COMP30112: Concurrency (2009-2010)
This course will provide a systematic treatment of concepts and issues in concurrency. The subject will be introduced via a small process algebra language, FSP, for specifying the concurrent behaviour of finite state processes. The Java language has built-in concurrency constructs and will be used to illustrate implementations of example specifications. Also the FSP language comes with software tools for animation and verification and these will be used in examples.
A wide variety of common concurrency problems will be investigated. Some of the underlying theory of the process algebra FSP and related algebras such as Milner's CCS and Hoare's CSP will be studied.
The course aims to:
Provide students with an understanding of concurrent systems, in particular how to model them using the process algebra FSP and how to implement them using Java.
Study techniques for the analysis of concurrent systems.
Introduce, via a set of case-studies, typical methods for solving concurrency problems.
Allow students to use a suite of tools for analysing FSP systems.
On completion of this module, a student will:
Have a knowledge and understanding, both practical and theoretical, of the FSP Process Algebra. (A)
Have a knowledge and understanding of the difficulties involved in designing and implementing concurrent systems, and the limitations of the FSP modelling approach. (A)
Have a knowledge and understanding of the behaviour of concurrent Java programs. (A)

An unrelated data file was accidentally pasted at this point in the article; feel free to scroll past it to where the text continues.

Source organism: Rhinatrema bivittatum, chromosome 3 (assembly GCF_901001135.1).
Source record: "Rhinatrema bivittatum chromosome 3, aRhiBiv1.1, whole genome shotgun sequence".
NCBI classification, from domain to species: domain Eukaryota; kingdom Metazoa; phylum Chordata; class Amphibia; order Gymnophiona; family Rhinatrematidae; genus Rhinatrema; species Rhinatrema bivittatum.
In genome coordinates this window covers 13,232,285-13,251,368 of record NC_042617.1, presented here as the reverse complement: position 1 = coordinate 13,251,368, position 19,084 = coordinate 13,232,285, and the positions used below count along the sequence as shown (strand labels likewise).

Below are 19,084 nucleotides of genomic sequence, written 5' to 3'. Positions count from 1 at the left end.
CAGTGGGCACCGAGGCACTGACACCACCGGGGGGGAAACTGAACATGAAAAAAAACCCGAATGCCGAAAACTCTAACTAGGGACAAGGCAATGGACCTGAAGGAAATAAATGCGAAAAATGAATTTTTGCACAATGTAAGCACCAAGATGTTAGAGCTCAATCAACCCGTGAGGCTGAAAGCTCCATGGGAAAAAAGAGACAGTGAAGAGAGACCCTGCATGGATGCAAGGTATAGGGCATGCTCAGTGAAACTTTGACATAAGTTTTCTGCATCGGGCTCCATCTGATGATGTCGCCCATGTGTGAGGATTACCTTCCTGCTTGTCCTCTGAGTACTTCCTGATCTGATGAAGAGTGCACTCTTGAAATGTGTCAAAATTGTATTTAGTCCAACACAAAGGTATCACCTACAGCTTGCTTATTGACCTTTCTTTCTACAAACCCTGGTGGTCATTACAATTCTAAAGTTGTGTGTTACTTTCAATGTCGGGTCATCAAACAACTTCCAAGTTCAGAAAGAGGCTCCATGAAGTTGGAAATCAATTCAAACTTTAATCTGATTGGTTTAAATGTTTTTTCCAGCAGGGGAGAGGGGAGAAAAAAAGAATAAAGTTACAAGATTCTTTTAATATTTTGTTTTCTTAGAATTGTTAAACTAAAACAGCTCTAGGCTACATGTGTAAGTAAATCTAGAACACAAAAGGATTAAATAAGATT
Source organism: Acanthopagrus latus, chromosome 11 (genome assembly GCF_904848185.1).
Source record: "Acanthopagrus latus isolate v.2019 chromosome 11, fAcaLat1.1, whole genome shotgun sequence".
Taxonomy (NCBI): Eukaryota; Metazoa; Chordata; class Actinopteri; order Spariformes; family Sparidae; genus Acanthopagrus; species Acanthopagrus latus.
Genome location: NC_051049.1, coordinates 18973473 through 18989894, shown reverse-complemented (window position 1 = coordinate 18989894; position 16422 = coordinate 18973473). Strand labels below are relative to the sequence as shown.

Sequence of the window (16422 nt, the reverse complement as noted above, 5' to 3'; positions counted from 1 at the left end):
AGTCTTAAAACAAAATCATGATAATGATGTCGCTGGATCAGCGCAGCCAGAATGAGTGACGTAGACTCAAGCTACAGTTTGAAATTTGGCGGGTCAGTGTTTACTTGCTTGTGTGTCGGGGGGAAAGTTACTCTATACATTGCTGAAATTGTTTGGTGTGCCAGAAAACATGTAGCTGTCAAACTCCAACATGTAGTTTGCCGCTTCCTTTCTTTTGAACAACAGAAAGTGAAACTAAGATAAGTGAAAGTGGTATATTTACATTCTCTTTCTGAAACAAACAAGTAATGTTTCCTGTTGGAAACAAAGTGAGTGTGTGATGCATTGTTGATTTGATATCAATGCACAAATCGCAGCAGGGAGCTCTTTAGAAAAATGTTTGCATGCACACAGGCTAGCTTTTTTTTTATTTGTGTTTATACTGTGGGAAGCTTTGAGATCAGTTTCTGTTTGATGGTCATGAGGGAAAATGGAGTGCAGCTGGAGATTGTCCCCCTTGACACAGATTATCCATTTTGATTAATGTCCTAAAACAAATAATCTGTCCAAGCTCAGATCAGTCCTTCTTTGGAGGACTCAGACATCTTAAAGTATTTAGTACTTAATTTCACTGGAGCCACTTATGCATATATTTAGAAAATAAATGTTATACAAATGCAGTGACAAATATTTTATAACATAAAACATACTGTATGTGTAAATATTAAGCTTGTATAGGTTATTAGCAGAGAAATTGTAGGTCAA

Have a knowledge and understanding of solutions to a range of concurrency problems and be able to evaluate the effectiveness of these. (A and B)
Be able to construct models for concurrent systems using FSP. (B)
Be able to reason about FSP systems, including analysis of their behaviour, properties and equivalencies. (B)
Understand how to use Java concurrency primitives. (B)
Be able to translate FSP models to Java implementations for small problems. (B and C)
Assessment of Learning outcomesAll learning outcomes will be formally assessed via the exam.
The automated analysis tools for FSP from the course text book will be available, together with the suite of example programs. Although not formally assessed, students will be strongly encouraged to use the tools in order to reinforce their understanding. Students will also be strongly encouraged to modify and produce Java implementations for selected problems. Informal exercises will be issued throughout the course and a number of examples classes will be scheduled.
Contribution to Programme Learning OutcomesReferring to Computer Science Programme Learning Outcomes: A1: process algebra; labelled transition systems; operational semantics; equivalences (Learning outcome 1) A2: language for supporting concurrent systems (Learning outcome 3) A5: principles and techniques for concurrent system applications (Learning outcome 4) B1: model construction (Learning outcome 5) and analysis of problems (Learning outcome 6) B3: evaluation of concurrent system design (Learning outcome 4) C5: design and implement concurrent programs (not formally assessed) (Learning outcome 8) C6: use LTSA tool for analysis (not formally assessed) D1: exam requires effective communication; questions in lectures D6: basic discrete maths skills utilised
Problems and challenges in concurrency (1 lecture).
Modelling processes and concurrency using FSP
Communicating processes, labelled transition systems (2 lectures).
Concurrency in Java
Threads, constructs, behaviour, interacting multiple threads (3 lectures).
From specification to implementation
Translating FSP to Java (1 lecture).
Semantics and equivalence (3 lectures).
Mutual exclusion, monitors, semaphores (3 lectures)
Deadlock, safety, liveness, fairness (4 lectures).
Readers/writers, message-passing, termination (4 lectures).
Extending the model
Other process algebras (CSP, CSS) (1 lecture).
Exercises/revision (2 lectures)
Title: Concurrency: state models and Java programs (2nd edition)
Author: Magee, Jeff and Jeff Kramer